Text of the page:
I thought it again, and again later, when buying a hairbrush: This is it.
Parking. Slamming the car door shut in the cold. What you called that yearning.

What you finally gave up. We want the spring to come and the winter to pass. We want
whoever to call or not call, a letter, a kiss — we want more and more and then more of it.

But there are moments, walking, when I catch a glimpse of myself in the window glass,
say, the window of the corner video store, and I’m gripped by a cherishing so deep

for my own blowing hair, chapped face, and unbuttoned coat that I’m speechless:
I am living. I remember you.

Marie Howe, “What the Living Do”

The challenge of re-entry, framed as an individual’s problem that requires an individual solution obscures the aggressive police practices and educational structures that have produced unemployment among those targeted for violent passage through the criminal-justice system. The depiction of incarceration, “cognitive deficits,” and unemployment as an individual problem reduces criminalized people and their educational opportunity to a market-based logic that denies the reality of structural racism. By focusing on re-entry to the job market as a solution, nonprofits and the Department of Education promote low-wage labor and remedial education as a way to reject the need to reform racist institutions because of their racism.

Sabrina Alli, “Carceral Educations”, The New Inquiry 

It cannot be neglected that the mythology of the democratic polity avidly recounts the heroic combat against the police agents of the old order. But even if the police officer of today did not evoke the images of the past at all, he would still be viewed with mixed feelings. For in modern folklore, too, he is a character who is ambivalently feared and admired, and no amount of public relations work can entirely abolish the sense that there is something of the dragon in the dragon slayer.

All our fevered history won’t instill insight,
won’t turn a body conscious,
won’t make that look
in the eyes say yes, though there is nothing

to solve

even as each moment is an answer.

From a poem in Citizen: An American Lyric by Claudia Rankine, reviewed at The Rumpus by Shaelyn Smith.

(via therumpus)

[A] vast amount of the energy that goes into what we call the Negro problem is produced by the white man’s profound desire not to be judged by those who are not white, not to be seen as he is, and at the same time a vast amount of the white anguish is rooted in the white man’s equally profound need to be seen as he is, to be released from the tyranny of his mirror.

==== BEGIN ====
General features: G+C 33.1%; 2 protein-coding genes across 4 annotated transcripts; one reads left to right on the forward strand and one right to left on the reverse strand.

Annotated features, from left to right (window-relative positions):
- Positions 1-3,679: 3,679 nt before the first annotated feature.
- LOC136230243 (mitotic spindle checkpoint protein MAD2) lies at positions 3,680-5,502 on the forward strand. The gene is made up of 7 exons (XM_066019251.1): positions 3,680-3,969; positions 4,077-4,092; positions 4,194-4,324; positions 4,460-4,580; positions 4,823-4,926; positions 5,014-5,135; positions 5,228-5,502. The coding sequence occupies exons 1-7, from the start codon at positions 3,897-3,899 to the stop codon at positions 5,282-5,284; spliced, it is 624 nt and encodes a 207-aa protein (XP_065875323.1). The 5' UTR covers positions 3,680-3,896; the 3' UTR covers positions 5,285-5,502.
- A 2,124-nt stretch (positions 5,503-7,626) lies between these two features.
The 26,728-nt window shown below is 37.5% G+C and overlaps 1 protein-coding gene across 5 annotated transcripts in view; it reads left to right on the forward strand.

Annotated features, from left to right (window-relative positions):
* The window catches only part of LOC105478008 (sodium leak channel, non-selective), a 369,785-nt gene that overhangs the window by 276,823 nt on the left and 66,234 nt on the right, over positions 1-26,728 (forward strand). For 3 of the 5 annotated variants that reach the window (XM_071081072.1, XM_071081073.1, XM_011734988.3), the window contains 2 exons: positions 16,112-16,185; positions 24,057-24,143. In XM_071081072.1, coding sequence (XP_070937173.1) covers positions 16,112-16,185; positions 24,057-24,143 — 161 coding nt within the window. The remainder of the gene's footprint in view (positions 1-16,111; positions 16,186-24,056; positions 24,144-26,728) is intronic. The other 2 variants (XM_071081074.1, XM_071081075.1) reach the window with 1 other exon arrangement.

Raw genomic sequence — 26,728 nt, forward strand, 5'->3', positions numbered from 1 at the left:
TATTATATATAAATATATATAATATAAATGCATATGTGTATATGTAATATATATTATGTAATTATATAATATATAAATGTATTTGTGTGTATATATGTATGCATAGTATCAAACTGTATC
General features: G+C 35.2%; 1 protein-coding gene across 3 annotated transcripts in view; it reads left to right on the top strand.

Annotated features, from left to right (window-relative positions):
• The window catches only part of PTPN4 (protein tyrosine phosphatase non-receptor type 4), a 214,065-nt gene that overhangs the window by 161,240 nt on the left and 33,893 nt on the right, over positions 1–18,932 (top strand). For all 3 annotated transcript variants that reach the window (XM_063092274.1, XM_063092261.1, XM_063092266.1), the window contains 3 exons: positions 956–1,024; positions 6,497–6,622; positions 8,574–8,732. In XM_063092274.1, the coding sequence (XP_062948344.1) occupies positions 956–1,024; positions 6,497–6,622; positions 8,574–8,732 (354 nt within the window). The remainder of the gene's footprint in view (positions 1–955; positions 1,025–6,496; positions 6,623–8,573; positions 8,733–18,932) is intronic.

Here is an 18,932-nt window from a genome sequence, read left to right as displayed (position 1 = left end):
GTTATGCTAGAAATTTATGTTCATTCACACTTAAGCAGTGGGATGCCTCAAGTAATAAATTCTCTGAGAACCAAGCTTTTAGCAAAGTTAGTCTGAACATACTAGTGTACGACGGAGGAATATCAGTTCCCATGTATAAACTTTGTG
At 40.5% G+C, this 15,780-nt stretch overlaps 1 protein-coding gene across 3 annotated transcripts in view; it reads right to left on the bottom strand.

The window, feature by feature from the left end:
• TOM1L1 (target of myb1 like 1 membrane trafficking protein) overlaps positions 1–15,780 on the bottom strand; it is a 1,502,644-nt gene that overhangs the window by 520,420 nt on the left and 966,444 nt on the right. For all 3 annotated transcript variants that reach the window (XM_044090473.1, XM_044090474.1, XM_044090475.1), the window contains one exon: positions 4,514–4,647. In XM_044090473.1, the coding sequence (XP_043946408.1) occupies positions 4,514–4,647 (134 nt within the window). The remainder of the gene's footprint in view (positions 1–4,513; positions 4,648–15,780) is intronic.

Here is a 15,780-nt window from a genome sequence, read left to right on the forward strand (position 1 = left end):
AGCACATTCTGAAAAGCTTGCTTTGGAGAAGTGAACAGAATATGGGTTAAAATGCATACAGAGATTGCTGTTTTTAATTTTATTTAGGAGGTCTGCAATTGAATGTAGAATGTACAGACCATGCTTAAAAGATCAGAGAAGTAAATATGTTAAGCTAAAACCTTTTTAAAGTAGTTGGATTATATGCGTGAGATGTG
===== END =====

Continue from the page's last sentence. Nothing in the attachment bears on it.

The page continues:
James Baldwin, The Fire Next Time

The disciplining of the body is the precondition of industrial existence.

Against the Gendered Nightmare - baedan

From you I want more than I’ve ever asked,
all of it—the newscasts’ terrible stories
of life in my time, the knowing it’s worse than that,
much worse—the knowing what it means to be lied to.
Fog in the mornings, hunger for clarity,
coffee and bread with sour plum jam.
Numbness of soul in placid neighborhoods.
Lives ticking on as if.
A typewriter’s torrent, suddenly still.
Blue soaking through fog, two dragonflies wheeling.
Acceptable levels of cruelty, steadily rising.
Whatever you bring in your hands, I need to see it.
Suddenly I understand the verb without tenses.
To smell another woman’s hair, to taste her skin.
To know the bodies drifting underwater.
To be human, said Rosa—I can’t teach you that.
A cat drinks from a bowl of marigolds—his moment.
Surely the love of life is never-ending,
the failure of nerve, a charred fuse?
I want more from you than I ever knew to ask.
Wild pink lilies erupting, tasseled stalks of corn
in the Mexican gardens, corn and roses.
Shortening days, strawberry fields in ferment
with tossed-aside, bruised fruit.

I find no peace, and all my war is done:
I fear, and hope; I burn, and freeze like ice;
I fly above the wind, yet can I not arise;
And nought I have, and all the world I seize on;
That locketh nor loseth holdeth me in prison,
And holdeth me not, yet can I ‘scape nowise:
Nor letteth me live, nor die at my devise,
And yet of death it giveth me occasion.
Without eyen I see, and without tongue I ‘plain;
I desire to perish, and yet I ask health;
I love another, and thus I hate myself;
I feed me in sorrow, and laugh in all my pain.
Likewise displeaseth me both death and life,
And my delight is causer of this strife.

Thomas Wyatt, I Find No Peace

Gary Hume - Older (2002)